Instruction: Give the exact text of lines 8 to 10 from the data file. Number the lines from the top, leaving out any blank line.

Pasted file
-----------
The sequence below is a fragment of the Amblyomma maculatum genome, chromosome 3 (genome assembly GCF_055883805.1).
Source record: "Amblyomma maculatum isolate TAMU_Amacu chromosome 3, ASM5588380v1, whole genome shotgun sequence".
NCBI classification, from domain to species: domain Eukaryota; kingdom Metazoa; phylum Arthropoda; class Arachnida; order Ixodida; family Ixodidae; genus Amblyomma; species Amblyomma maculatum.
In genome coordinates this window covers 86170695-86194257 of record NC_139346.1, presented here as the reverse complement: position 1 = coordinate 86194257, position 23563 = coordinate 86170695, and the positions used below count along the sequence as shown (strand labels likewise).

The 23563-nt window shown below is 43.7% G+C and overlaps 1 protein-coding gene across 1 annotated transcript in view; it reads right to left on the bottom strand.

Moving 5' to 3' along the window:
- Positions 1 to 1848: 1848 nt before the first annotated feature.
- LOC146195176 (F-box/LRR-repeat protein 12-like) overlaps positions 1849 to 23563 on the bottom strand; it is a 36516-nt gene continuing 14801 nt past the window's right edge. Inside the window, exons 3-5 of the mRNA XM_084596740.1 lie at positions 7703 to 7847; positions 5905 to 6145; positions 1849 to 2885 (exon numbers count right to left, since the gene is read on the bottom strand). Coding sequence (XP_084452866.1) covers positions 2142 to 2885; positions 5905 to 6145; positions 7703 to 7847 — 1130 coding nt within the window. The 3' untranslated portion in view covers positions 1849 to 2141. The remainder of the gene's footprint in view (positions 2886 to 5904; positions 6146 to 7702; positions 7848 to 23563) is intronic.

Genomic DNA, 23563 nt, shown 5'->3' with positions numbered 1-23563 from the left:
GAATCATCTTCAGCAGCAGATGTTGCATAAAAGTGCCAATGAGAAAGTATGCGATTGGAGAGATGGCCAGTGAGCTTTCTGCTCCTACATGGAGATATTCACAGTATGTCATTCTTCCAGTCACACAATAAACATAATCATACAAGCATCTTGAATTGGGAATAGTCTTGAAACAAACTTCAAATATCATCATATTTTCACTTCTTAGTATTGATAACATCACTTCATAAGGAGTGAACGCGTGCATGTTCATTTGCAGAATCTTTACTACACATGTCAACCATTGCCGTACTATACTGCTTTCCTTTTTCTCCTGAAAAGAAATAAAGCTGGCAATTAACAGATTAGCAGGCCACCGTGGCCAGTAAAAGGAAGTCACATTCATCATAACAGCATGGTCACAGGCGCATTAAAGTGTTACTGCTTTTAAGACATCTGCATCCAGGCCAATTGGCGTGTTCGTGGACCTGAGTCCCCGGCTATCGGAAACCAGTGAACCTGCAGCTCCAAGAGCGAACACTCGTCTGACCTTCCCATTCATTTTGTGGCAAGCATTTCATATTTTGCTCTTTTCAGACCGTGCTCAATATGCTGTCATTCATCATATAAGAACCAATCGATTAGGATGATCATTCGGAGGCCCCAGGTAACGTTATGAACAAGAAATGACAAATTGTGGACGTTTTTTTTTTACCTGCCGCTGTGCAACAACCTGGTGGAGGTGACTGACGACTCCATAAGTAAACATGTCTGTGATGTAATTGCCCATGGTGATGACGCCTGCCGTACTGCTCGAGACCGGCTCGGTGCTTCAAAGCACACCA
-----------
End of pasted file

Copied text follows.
- LOC146195176 (F-box/LRR-repeat protein 12-like) overlaps positions 1849 to 23563 on the bottom strand; it is a 36516-nt gene continuing 14801 nt past the window's right edge. Inside the window, exons 3-5 of the mRNA XM_084596740.1 lie at positions 7703 to 7847; positions 5905 to 6145; positions 1849 to 2885 (exon numbers count right to left, since the gene is read on the bottom strand). Coding sequence (XP_084452866.1) covers positions 2142 to 2885; positions 5905 to 6145; positions 7703 to 7847 — 1130 coding nt within the window. The 3' untranslated portion in view covers positions 1849 to 2141. The remainder of the gene's footprint in view (positions 2886 to 5904; positions 6146 to 7702; positions 7848 to 23563) is intronic.

Genomic DNA, 23563 nt, shown 5'->3' with positions numbered 1-23563 from the left:
GAATCATCTTCAGCAGCAGATGTTGCATAAAAGTGCCAATGAGAAAGTATGCGATTGGAGAGATGGCCAGTGAGCTTTCTGCTCCTACATGGAGATATTCACAGTATGTCATTCTTCCAGTCACACAATAAACATAATCATACAAGCATCTTGAATTGGGAATAGTCTTGAAACAAACTTCAAATATCATCATATTTTCACTTCTTAGTATTGATAACATCACTTCATAAGGAGTGAACGCGTGCATGTTCATTTGCAGAATCTTTACTACACATGTCAACCATTGCCGTACTATACTGCTTTCCTTTTTCTCCTGAAAAGAAATAAAGCTGGCAATTAACAGATTAGCAGGCCACCGTGGCCAGTAAAAGGAAGTCACATTCATCATAACAGCATGGTCACAGGCGCATTAAAGTGTTACTGCTTTTAAGACATCTGCATCCAGGCCAATTGGCGTGTTCGTGGACCTGAGTCCCCGGCTATCGGAAACCAGTGAACCTGCAGCTCCAAGAGCGAACACTCGTCTGACCTTCCCATTCATTTTGTGGCAAGCATTTCATATTTTGCTCTTTTCAGACCGTGCTCAATATGCTGTCATTCATCATATAAGAACCAATCGATTAGGATGATCATTCGGAGGCCCCAGGTAACGTTATGAACAAGAAATGACAAATTGTGGACGTTTTTTTTTTACCTGCCGCTGTGCAACAACCTGGTGGAGGTGACTGACGACTCCATAAGTAAACATGTCTGTGATGTAATTGCCCATGGTGATGACGCCTGCCGTACTGCTCGAGACCGGCTCGGTGCTTCAAAGCACACCA